Archive: January 2016

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Drones May Have Limited Range, But Regulatory Coordination Doesn’t Have To
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Your Money Is No Good Here: U.S. Supreme Court Holds That an Unaccepted Rule 68 Offer of Complete Relief Does Not Moot an Individual’s Claims, but Questions Remain

Drones May Have Limited Range, But Regulatory Coordination Doesn’t Have To

By Former Rep. James T. Walsh, contributor, and Rod Hall (Originally published in The Hill)

Safe integration of unmanned aircraft systems (UAS) into the national airspace is one of the foremost policy challenges of 2016. But while Capitol Hill has largely focused on the regulatory efforts of the Federal Aviation Administration (FAA), developments overseas will also shape the future of the dynamic UAS industry in the year ahead.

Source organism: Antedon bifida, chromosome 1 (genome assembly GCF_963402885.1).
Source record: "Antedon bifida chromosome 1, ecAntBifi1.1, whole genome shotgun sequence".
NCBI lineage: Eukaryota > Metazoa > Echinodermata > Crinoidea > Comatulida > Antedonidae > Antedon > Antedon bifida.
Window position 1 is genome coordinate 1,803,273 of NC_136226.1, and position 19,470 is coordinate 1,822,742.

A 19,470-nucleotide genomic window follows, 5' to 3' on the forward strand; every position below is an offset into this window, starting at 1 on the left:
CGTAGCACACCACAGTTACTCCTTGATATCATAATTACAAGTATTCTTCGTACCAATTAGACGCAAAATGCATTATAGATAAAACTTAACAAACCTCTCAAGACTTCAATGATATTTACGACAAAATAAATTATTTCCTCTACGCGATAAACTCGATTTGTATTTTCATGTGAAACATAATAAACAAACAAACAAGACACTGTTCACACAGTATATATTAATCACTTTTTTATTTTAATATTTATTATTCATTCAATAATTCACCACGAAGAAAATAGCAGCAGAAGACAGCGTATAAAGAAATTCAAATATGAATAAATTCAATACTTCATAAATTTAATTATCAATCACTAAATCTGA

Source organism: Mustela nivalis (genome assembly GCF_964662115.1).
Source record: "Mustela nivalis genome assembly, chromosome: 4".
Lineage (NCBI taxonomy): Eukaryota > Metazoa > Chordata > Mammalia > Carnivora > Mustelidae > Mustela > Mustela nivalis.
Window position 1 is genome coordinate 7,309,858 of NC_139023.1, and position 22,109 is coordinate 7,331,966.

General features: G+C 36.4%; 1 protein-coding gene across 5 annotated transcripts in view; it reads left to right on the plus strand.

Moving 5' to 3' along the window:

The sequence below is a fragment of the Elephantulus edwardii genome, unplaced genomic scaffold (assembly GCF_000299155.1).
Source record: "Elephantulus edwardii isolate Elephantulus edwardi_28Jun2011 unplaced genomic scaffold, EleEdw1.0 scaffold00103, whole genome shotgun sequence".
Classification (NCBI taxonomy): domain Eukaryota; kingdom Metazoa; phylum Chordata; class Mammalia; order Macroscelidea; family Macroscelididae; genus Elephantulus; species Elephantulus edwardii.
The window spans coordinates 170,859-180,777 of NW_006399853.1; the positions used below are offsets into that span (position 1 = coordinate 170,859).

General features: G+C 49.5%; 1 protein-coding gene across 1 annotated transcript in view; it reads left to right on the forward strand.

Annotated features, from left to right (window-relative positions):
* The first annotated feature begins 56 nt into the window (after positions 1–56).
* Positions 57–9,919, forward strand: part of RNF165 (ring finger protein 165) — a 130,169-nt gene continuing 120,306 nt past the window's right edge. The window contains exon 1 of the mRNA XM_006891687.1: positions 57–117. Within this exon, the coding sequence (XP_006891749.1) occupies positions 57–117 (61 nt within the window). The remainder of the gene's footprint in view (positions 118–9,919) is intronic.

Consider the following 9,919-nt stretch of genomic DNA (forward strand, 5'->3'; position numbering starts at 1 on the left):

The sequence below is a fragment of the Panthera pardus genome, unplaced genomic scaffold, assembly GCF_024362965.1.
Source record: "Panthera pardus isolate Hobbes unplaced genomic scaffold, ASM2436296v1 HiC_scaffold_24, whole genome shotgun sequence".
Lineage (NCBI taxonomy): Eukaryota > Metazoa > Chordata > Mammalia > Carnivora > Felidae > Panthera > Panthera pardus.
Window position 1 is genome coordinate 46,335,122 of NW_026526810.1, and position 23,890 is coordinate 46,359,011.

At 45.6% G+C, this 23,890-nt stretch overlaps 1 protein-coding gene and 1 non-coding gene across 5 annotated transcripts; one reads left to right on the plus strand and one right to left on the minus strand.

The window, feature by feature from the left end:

Just before the end of the year, the European Aviation Safety Agency (EASA) released its technical framework for UAS regulation across the 28 member states of the European Union. The framework will serve as the basis for rule-making activities at the EU and member-state levels in 2016 and 2017.

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Your Money Is No Good Here: U.S. Supreme Court Holds That an Unaccepted Rule 68 Offer of Complete Relief Does Not Moot an Individual’s Claims, but Questions Remain

By Andrew C. Glass, Gregory N. Blase, Jennifer J. Nagle, Jeremy M. McLaughlin, and Matthew Lowe

On January 20, 2016, the United States Supreme Court issued its decision in Campbell-Ewald Company v. Gomez regarding Rule 68 offers of judgment.[1]  The Court held that a defendant cannot moot a case by merely offering complete relief to a plaintiff but left unanswered whether a defendant may do so by actually providing complete relief.  Nor did the Court reach the question of whether a plaintiff can continue to seek to represent a putative class when his or her individual claims are mooted before a class is certified.

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